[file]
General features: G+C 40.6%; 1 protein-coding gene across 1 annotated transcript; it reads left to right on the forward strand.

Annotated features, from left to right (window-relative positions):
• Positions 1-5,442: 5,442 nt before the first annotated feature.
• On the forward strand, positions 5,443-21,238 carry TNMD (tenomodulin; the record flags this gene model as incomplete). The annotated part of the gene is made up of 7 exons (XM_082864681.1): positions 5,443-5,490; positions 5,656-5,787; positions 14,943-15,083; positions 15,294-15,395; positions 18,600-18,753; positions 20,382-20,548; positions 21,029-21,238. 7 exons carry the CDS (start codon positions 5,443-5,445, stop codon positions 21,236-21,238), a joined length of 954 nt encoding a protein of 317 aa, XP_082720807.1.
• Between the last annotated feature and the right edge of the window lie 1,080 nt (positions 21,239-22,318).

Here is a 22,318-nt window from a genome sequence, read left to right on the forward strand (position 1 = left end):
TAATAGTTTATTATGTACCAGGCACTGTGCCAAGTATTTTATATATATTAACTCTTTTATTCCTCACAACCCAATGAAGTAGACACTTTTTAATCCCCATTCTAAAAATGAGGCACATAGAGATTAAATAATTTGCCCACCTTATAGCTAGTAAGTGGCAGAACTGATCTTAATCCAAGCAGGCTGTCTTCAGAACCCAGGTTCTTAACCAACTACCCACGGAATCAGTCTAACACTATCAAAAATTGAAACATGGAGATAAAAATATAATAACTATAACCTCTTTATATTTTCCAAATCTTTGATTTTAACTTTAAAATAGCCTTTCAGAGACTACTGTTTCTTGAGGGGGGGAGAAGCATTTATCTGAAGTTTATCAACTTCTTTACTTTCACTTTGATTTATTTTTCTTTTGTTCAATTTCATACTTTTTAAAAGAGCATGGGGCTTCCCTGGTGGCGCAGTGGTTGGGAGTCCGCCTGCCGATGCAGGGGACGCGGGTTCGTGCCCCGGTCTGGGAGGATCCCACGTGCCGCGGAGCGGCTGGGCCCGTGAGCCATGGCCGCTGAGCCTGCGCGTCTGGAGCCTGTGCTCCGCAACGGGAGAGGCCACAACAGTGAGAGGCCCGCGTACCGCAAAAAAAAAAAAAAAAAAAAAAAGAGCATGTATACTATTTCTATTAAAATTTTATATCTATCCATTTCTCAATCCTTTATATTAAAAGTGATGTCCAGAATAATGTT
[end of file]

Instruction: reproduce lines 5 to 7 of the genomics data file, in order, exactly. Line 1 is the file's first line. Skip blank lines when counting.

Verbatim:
• Between the last annotated feature and the right edge of the window lie 1,080 nt (positions 21,239-22,318).

Here is a 22,318-nt window from a genome sequence, read left to right on the forward strand (position 1 = left end):
TAATAGTTTATTATGTACCAGGCACTGTGCCAAGTATTTTATATATATTAACTCTTTTATTCCTCACAACCCAATGAAGTAGACACTTTTTAATCCCCATTCTAAAAATGAGGCACATAGAGATTAAATAATTTGCCCACCTTATAGCTAGTAAGTGGCAGAACTGATCTTAATCCAAGCAGGCTGTCTTCAGAACCCAGGTTCTTAACCAACTACCCACGGAATCAGTCTAACACTATCAAAAATTGAAACATGGAGATAAAAATATAATAACTATAACCTCTTTATATTTTCCAAATCTTTGATTTTAACTTTAAAATAGCCTTTCAGAGACTACTGTTTCTTGAGGGGGGGAGAAGCATTTATCTGAAGTTTATCAACTTCTTTACTTTCACTTTGATTTATTTTTCTTTTGTTCAATTTCATACTTTTTAAAAGAGCATGGGGCTTCCCTGGTGGCGCAGTGGTTGGGAGTCCGCCTGCCGATGCAGGGGACGCGGGTTCGTGCCCCGGTCTGGGAGGATCCCACGTGCCGCGGAGCGGCTGGGCCCGTGAGCCATGGCCGCTGAGCCTGCGCGTCTGGAGCCTGTGCTCCGCAACGGGAGAGGCCACAACAGTGAGAGGCCCGCGTACCGCAAAAAAAAAAAAAAAAAAAAAAAGAGCATGTATACTATTTCTATTAAAATTTTATATCTATCCATTTCTCAATCCTTTATATTAAAAGTGATGTCCAGAATAATGTT